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בס"ד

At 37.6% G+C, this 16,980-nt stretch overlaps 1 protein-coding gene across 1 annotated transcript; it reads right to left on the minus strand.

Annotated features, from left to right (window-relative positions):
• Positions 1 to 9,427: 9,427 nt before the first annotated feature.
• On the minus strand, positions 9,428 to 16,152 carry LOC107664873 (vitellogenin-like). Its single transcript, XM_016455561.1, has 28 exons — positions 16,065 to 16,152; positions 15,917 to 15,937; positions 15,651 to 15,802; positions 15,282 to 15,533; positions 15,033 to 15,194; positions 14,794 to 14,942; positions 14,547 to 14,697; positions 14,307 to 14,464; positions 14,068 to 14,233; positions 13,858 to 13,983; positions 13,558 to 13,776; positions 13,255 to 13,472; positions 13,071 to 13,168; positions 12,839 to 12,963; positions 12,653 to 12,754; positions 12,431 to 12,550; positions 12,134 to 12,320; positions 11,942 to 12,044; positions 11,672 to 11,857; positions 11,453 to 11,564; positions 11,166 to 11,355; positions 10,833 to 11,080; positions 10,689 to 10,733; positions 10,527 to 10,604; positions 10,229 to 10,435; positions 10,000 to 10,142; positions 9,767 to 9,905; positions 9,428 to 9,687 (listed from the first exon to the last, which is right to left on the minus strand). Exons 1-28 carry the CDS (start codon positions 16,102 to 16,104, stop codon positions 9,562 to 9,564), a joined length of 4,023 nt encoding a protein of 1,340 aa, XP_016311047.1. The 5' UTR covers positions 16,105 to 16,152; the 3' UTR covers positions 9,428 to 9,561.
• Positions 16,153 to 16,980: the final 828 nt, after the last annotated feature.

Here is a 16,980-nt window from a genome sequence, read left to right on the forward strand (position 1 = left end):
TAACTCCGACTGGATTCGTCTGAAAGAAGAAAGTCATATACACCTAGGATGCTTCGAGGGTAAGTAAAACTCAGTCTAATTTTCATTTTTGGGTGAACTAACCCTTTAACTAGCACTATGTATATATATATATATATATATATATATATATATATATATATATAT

Synagogue Reforms.